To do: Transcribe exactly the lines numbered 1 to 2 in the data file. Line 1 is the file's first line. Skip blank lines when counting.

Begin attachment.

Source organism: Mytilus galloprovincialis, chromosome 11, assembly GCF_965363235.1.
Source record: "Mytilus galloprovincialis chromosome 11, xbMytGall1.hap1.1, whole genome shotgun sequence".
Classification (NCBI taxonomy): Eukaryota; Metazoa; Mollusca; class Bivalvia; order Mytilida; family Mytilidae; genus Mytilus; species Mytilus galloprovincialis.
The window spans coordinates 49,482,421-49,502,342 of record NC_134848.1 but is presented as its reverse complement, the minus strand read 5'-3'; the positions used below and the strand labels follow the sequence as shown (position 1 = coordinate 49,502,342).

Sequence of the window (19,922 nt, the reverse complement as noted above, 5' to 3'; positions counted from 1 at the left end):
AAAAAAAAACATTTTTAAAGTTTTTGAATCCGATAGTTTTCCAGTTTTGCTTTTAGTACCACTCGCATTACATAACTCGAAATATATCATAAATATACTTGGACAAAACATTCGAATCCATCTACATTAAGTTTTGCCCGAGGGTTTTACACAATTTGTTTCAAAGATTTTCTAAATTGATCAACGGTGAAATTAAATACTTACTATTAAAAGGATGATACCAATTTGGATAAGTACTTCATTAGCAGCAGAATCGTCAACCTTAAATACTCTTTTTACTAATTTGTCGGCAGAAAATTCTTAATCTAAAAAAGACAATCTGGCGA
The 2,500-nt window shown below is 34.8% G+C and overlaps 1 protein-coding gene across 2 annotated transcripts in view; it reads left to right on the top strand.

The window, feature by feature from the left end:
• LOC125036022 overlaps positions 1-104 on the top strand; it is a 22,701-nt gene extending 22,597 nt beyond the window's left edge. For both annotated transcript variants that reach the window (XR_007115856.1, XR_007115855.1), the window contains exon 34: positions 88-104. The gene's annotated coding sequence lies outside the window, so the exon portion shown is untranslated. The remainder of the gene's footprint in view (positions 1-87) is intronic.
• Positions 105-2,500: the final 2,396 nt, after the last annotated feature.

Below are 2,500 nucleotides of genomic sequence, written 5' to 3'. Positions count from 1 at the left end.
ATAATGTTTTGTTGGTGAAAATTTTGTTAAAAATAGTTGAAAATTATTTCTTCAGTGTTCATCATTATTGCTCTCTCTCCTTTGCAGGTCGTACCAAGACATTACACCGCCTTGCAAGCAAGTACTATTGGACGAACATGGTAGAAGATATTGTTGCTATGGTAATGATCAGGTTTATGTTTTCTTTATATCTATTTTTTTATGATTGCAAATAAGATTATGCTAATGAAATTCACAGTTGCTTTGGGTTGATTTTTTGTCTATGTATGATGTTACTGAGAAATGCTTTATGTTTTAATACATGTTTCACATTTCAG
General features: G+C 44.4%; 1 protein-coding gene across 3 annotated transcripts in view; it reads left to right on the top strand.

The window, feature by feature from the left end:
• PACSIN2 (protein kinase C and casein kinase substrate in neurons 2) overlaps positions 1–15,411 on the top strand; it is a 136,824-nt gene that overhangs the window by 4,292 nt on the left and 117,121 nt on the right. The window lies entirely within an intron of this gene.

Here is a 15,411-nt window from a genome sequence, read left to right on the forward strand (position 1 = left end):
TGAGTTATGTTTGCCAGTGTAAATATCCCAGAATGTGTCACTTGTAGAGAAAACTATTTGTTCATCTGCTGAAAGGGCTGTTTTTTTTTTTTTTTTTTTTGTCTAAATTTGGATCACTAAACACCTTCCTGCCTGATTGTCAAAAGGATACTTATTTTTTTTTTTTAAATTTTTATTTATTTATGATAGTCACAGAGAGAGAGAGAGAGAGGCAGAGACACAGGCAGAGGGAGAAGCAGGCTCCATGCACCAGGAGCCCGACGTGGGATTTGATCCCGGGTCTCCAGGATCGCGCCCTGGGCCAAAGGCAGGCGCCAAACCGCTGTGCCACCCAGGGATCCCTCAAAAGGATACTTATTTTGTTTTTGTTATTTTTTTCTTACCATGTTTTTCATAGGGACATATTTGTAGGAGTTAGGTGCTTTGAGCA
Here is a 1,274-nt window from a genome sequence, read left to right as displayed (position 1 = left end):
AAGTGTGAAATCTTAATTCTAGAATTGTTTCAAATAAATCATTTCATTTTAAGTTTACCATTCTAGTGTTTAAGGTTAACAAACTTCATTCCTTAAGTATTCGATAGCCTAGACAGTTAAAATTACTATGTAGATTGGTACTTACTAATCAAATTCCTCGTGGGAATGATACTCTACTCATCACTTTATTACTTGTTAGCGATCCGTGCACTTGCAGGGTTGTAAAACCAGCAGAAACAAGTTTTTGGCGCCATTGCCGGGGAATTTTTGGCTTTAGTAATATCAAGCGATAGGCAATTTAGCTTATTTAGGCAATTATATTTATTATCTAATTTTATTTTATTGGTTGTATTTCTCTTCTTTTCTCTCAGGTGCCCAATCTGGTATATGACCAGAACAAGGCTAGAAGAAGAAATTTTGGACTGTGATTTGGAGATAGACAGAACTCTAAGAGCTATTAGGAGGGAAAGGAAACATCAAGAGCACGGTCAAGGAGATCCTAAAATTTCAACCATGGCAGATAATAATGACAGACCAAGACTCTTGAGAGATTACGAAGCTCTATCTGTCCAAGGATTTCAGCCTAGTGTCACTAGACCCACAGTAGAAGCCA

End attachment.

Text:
Source organism: Mytilus galloprovincialis, chromosome 11, assembly GCF_965363235.1.
Source record: "Mytilus galloprovincialis chromosome 11, xbMytGall1.hap1.1, whole genome shotgun sequence".